The New Albany City Council hopes higher fines in an updated noise ordinance will ratchet down the number of violations. [News & Tribune]

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Your Labor Day Dept Of Killing

Citing questionable spending and a lack of transparency, one of the biggest donors to the University of Louisville Foundation says it will withhold additional grants until the organization hires a forensic accountant to examine its books. [WDRB]

The Indiana Health commissioner has declared a public health emergency for Clark County, allowing the county health department to establish a needle exchange program as part of an effort to reduce hepatitis C and HIV. [C-J/AKN]

Another fun weekend of killing, wasn’t it? [WHAS11]

A longtime champion of Kentucky’s government transparency laws retired Wednesday from Attorney General Andy Beshear’s office after she was reprimanded for speaking with a journalist. [John Cheves]

Louisville Metro police are investigating after a person was found shot in Downtown Louisville. [WLKY]

The 10,000th Syrian refugee to resettle in the U.S. this fiscal year arrived on Monday, the White House announced, following through on an ambitious plan by President Barack Obama to welcome more people from the country. [HuffPo]

WARNING! RIDICULOUS AUTOPLAY VIDEO! There are new developments for a planned Walmart at 18th and West Broadway. [WAVE3]

This has got to be one of the dumbest moves yet from someone with the surname Beshear! Assistant Attorney General Amye Bensenhaver has retired “under considerable duress” after being reprimanded for speaking to a journalist without permission, creating yet another public relations issue for a government agency that has had more than its share in recent months. [Roger Alford]

A diverse group of Louisvillians want to ban biodigesters, aka methane plants, within our city. [WFPL]

Way to go, Appalachia. New analysis from the Clean Air Task Force shows that by 2025 America’s children will experience 750,000 asthma attacks each summer that will be directly attributable to the oil and gas industry. [ThinkProgress]

Yum Brands Inc. has agreed to sell a $460 million stake in its China division as part of a spinoff of the unit. [Business First]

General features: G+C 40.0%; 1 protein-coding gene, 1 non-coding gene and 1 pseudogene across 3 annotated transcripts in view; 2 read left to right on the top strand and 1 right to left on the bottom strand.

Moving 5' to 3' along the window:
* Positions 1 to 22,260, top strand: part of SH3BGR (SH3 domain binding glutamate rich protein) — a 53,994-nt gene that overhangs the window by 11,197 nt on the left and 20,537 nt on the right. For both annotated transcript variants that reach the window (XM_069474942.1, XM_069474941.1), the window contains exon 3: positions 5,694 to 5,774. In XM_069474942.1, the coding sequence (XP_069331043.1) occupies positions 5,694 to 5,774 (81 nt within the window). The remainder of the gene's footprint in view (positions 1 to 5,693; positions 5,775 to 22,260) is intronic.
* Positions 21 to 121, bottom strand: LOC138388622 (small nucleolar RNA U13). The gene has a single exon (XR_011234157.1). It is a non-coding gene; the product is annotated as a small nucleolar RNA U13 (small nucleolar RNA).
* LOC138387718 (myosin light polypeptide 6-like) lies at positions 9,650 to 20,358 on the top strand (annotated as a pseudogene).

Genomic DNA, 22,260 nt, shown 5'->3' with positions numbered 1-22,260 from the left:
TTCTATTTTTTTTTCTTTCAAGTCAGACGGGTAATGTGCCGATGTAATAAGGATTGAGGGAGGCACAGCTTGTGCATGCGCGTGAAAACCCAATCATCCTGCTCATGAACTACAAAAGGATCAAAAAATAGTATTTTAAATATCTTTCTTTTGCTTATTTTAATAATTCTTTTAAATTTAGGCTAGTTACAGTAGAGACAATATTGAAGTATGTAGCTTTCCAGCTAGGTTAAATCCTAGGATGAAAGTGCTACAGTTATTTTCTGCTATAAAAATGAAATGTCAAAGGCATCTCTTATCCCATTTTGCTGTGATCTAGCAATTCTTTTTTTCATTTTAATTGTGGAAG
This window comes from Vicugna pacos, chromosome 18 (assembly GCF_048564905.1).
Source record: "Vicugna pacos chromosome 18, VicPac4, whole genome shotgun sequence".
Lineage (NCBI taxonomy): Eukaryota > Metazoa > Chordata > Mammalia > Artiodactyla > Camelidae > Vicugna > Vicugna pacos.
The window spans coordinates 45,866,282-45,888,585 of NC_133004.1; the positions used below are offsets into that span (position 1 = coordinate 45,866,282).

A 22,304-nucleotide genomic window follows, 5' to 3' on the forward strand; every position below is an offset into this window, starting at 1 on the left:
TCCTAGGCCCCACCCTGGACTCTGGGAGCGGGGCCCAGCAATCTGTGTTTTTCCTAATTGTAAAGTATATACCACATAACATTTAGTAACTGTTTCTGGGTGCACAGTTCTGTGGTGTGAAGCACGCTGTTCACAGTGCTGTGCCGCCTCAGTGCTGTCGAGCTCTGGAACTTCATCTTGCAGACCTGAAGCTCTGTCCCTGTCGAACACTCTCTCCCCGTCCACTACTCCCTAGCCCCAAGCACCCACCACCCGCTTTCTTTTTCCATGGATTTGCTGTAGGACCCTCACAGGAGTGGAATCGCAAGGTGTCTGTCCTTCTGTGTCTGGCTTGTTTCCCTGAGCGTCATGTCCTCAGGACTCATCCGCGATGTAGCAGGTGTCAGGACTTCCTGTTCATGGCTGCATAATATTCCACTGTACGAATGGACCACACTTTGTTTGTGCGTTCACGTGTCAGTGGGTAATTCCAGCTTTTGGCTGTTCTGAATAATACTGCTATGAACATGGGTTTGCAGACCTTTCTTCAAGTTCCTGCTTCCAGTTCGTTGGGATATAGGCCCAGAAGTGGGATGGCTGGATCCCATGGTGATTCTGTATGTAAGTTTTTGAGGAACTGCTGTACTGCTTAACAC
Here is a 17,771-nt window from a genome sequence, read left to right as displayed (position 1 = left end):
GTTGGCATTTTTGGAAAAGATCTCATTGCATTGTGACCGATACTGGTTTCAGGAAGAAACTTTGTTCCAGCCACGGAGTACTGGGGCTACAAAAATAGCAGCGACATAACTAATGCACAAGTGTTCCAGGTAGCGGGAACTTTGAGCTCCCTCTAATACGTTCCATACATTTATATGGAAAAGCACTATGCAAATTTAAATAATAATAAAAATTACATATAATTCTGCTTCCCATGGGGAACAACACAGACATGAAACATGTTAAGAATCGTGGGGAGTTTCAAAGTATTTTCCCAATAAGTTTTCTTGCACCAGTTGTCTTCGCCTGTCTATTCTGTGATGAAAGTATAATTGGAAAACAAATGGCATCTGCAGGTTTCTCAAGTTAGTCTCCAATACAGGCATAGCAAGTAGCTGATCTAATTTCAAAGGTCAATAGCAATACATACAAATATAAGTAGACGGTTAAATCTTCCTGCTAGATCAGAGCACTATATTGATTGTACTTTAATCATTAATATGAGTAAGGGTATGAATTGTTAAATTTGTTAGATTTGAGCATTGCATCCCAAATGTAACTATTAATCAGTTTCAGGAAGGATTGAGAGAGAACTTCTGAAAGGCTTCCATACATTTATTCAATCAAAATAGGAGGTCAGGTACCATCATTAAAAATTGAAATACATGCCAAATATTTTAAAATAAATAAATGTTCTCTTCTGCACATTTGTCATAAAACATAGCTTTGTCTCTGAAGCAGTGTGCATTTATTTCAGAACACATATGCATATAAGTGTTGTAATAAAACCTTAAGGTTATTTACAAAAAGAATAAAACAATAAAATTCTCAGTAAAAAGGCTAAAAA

A carload of people pulled into Clark Memorial Hospital’s emergency room last weekend, delivering multiple patients in need of life-saving treatment. [News & Tribune]

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How Many Will Die This Weekend?

A new project will transform Dixie Highway into a state-of-the-art roadway. [WDRB]

Jim Ramsey and his crew have been pulling these corrupt open records stunts for a decade. Want to find out former University of Louisville President James Ramsey’s new phone number and email address at the university’s foundation? Hope you have better luck than we did. [C-J/AKN]

WARNING! RIDICULOUS AUTOPLAY VIDEO! The FoodPort is no longer and now West Louisville community members are moving full speed ahead and not looking back. [WHAS11]

Investors in Brown-Forman, parent of Jack Daniel’s Tennessee Whiskey, may need a stiff drink — the Louisville-based company reported Wednesday that net sales fell 5 percent to $661 million for the first quarter. [H-L]

WARNING! RIDICULOUS AUTOPLAY VIDEO! Just a reminder that there’s nothing Compassionate about all the killing in Possibility City. [WLKY]

It can be difficult to see any bright side when it comes to the water challenges facing the western U.S. [HuffPo]

The combination of two Louisville utilities will save taxpayers more than $9 million this year. [WAVE3]

The planet is warming at a pace not experienced within the past 1,000 years, at least, making it “very unlikely” that the world will stay within a crucial temperature limit agreed by nations just last year, according to Nasa’s top climate scientist. [The Guardian]

Airbnb has proven to be a serious side hustle for Louisvillians. The city ranked No. 2, just after Chicago, among the 14 largest sharing cities in the Midwest for number of hosts, a recent study by the company found. [WFPL]

The United States admitted its 10,000th Syrian refugee this week in a resettlement program announced by President Obama last fall, according to The White House. [NY Times]

Two faculty members with the University of Louisville’s School of Medicine were named editors in chief at two different medical journals. [Business First]

The National Main Street Center has designated Jeffersonville Main Street Inc. an accredited Main Street America Program. [News & Tribune]

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Surprise! Walmart Fight Still Going On

The future of a Wal-Mart in the California neighborhood is still on hold. Right now, a lawsuit and several plaintiffs are blocking the store from being built on West Broadway. [WDRB]

Judicial candidates in Kentucky can make misleading statements but they can’t tell outright lies. [C-J/AKN]

A motel with a troubled history is revamping their image with new changes. How long will it take for this to end badly? [WHAS11]